The present church was built in 1857-58, and only a single buttress, and short stretch of wall, are left from its medieval predecessor (some fifty or so yards to the south-west). The archway over the entrance to the porch came from the old church. It is decorated in the style known as ‘saw-tooth chevron’, a feature of the ‘Romanesque’ architecture of the period 1000-1200. The late medieval octagonal font. and a number of memorials were also moved from the old church, the oldest of these being a brass of 1530. There are twenty panels of medieval stained glass incorporated into the west window of St Andrew’s. These were removed from Salisbury Cathedral about 1790 as part of a programme to make the cathedral lighter, and thrown away. They were recovered by Canon Stanley Baker after a dogged search spread over several years. He gave the glass to Laverstock in 1939 after the Cathedral declined to take it back. Canon Baker also gave the church some carved oak, perhaps of late medieval Welsh craftsmanship, to form part of the chancel screen. Additionally, he was probably the source of the gold and white glass, perhaps 16th-century Flemish work, in the south chapel.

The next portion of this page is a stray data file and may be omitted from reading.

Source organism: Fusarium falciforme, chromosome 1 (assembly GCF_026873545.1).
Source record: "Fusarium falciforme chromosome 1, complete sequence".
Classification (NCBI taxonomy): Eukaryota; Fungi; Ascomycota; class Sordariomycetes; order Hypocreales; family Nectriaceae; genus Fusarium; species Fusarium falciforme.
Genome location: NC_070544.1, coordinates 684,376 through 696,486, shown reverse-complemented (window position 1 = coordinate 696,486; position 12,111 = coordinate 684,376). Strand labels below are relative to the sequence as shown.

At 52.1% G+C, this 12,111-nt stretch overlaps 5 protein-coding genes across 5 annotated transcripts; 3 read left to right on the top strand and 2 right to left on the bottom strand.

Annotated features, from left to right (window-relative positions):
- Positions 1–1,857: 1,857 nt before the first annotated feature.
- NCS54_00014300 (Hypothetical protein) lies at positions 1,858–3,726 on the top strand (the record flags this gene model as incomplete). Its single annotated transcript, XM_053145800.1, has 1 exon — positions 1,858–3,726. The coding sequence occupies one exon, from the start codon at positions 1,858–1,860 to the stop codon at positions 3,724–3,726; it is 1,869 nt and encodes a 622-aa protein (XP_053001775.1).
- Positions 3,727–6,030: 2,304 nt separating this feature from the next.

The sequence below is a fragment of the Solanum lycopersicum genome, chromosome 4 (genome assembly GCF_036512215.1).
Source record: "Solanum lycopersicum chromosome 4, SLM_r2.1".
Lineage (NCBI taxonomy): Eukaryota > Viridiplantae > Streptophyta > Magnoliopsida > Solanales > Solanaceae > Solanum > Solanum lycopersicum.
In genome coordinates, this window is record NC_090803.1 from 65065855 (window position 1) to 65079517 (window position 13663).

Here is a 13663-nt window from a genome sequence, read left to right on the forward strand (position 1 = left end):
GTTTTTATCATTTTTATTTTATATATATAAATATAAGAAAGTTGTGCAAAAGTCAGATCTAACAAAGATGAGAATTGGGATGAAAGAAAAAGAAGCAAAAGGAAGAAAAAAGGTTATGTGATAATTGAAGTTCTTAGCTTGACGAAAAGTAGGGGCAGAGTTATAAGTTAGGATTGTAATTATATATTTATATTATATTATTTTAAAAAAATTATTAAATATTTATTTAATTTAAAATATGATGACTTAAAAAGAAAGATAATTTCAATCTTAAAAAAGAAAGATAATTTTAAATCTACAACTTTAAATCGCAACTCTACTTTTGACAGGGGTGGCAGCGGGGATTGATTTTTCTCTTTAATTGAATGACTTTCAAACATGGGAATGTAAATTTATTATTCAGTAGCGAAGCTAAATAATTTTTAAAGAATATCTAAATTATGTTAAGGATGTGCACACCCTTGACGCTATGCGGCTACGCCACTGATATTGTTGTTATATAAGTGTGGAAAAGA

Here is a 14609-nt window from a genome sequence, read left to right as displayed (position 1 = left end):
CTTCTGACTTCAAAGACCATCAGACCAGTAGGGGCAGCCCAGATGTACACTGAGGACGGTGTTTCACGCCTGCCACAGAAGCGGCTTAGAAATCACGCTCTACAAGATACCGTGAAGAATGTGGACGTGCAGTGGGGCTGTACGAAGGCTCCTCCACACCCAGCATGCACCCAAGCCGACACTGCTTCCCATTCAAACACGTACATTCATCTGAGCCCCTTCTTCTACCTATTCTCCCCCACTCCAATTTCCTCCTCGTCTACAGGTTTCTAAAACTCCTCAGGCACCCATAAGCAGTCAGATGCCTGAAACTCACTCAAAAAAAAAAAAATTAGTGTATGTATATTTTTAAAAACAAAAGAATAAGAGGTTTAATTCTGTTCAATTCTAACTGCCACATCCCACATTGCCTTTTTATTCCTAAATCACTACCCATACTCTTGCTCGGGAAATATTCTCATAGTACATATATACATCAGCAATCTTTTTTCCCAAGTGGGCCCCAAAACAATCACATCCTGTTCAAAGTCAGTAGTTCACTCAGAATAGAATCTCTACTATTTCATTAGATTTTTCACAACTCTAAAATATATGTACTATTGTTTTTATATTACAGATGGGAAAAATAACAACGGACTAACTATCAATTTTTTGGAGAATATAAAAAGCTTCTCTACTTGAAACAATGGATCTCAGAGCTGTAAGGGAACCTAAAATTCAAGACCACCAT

Church Road, Laverstock, Salisbury SP1 1QR